Plastic is a real issue within the event industry and this reminded me of the Swim for a Million event which organised by my working company. We have prepared food bags which made of recyclable paper for the participants which I think have already made our best to be environmental friendly, however, not the bottles of energy drinks and water. Creating plastic waste has became an unavoidable situation to us because it is being limited by the product itself as well as we have no other better drinks choices for a sport event.
Plastic waste is a must-dealing-with issue and it may starting from the producers and the event companies’ policy. This may not be a problem in the future once the efforts were paid and actions were done. Simply as providing water filling machine instead may immediately help.

plasticfreeinspiration says:

Thank you for sharing your experience with us, Dorothy. We totally agreed with you. Plastic waste is one of the most pressing issue recently, especially in sporting events industry. Events organisations should consider carefully to ensure the sustainability aspect included in the events’ policies. We cannot denied the convenient of plastic bottles in sporting events, however, events managers need to be aware of the large amount of plastic waste, which might not be disposed for years, after the event took place. The process of reducing plastic waste only success if both events attendees and events managers would be responsible for controlling their plastic footprint.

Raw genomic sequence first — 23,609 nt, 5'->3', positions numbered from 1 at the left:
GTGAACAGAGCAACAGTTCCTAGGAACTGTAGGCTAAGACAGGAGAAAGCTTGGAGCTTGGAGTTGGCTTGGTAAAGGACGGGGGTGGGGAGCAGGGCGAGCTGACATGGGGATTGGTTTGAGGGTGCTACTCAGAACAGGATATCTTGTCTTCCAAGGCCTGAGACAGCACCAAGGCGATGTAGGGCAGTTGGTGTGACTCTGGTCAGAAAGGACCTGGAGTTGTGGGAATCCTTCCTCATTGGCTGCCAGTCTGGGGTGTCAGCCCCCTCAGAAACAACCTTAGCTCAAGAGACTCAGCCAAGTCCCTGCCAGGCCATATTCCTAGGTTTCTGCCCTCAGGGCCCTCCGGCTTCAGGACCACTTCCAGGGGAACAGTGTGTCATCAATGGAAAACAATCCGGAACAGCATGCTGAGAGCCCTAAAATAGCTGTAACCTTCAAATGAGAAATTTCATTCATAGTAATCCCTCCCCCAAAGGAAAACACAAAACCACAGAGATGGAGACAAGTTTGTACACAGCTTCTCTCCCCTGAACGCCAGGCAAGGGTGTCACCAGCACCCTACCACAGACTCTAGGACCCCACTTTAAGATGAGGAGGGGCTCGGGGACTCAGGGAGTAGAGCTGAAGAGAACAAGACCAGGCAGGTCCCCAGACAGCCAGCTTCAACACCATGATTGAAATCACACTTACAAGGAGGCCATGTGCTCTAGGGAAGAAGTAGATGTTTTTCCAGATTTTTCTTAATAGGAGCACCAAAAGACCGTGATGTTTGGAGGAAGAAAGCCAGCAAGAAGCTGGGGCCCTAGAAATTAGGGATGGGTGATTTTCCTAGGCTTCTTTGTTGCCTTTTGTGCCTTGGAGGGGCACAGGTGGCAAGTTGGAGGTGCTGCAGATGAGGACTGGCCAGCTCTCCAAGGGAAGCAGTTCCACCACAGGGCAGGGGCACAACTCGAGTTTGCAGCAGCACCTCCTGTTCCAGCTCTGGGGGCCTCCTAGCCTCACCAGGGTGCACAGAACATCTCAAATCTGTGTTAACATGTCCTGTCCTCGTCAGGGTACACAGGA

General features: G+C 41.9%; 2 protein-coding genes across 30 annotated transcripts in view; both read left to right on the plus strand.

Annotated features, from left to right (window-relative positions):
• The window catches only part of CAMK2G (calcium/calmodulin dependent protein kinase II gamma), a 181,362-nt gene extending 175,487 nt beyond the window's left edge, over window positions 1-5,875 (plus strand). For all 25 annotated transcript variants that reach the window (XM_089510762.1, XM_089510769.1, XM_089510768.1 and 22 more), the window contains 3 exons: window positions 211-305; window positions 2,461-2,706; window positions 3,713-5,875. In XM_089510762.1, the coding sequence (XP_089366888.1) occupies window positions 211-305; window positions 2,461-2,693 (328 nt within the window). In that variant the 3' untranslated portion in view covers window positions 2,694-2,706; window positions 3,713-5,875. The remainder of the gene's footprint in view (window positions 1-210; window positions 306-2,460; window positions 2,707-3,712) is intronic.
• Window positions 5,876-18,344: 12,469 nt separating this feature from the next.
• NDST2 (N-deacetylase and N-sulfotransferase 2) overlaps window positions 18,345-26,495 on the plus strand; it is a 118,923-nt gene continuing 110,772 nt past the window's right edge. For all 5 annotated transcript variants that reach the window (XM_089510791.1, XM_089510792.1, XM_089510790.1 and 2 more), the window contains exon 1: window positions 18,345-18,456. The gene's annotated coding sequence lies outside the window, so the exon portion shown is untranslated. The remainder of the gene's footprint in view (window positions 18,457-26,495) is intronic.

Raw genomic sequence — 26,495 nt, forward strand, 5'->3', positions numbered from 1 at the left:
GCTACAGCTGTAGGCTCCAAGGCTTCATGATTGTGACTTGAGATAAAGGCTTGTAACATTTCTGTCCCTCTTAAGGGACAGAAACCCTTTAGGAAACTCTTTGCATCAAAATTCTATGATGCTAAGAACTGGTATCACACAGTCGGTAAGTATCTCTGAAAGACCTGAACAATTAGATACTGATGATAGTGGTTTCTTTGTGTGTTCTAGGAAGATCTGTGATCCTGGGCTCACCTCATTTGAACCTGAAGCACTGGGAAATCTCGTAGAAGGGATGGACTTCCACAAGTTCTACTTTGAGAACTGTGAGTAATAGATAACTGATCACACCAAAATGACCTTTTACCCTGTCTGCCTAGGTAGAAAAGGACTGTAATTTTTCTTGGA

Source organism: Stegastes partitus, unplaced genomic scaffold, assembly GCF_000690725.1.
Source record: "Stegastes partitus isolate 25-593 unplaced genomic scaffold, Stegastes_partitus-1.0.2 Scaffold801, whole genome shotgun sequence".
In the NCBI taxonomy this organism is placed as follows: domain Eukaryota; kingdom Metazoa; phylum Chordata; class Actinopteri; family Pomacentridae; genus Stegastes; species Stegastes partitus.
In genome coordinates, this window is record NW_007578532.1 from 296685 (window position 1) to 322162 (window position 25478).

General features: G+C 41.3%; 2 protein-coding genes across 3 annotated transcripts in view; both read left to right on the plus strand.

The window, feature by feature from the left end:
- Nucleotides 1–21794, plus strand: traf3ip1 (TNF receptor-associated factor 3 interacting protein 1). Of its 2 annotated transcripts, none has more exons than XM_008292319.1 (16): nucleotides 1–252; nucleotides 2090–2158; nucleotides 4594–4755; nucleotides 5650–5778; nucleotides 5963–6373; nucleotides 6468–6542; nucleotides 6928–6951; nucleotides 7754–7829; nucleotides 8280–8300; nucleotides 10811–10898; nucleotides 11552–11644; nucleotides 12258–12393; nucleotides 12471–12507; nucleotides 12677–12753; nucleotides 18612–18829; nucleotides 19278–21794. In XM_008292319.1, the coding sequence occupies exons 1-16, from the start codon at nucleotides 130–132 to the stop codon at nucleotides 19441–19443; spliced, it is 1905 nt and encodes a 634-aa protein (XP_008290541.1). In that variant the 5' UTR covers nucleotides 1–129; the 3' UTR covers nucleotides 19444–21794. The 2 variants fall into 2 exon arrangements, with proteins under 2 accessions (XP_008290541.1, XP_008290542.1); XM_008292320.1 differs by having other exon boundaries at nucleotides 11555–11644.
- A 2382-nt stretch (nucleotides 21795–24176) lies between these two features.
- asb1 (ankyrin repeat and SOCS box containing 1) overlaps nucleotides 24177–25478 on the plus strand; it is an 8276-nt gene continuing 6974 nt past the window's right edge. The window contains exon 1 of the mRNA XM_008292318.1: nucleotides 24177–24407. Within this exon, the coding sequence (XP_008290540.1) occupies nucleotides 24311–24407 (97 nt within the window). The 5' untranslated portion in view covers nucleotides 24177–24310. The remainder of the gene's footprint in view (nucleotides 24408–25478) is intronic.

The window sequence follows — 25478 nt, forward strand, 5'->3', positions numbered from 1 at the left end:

Interesting reading. It is not only happening to sporting events but food festival. As an exhibitors participating once a year for the consecutive 4 years, I can see bags of garbage were being cleaned up hourly and it is never hard to guess every bags were mostly filled with foam bowls and plates. They are cheap, unlike the recyclable and biodegradable ones, and so make it so popular in the catering sector. I think the education should start with parenting, schooling, and from a finance perspective, the prices of the plastic-free products should be more user-friendly in order to encourage the sector to purchase.

plasticfreeinspiration says:

Thank you for sharing your thoughts with us, Martin. Because plastic products are cheap and convenient, the demands for them are high while the after using procedures are not effective leads to a large amount of plastic waste ends up in the landfill or the incinerator. We believe that education is one of the most vital solutions to reduce the use of plastic products. Researches show that consumers are likely to pay more for recyclable products and they start adapting to the fact that they could cost more than plastic products. Likewise, suppliers should thoughtfully consider a reasonable price to encourage people to purchase.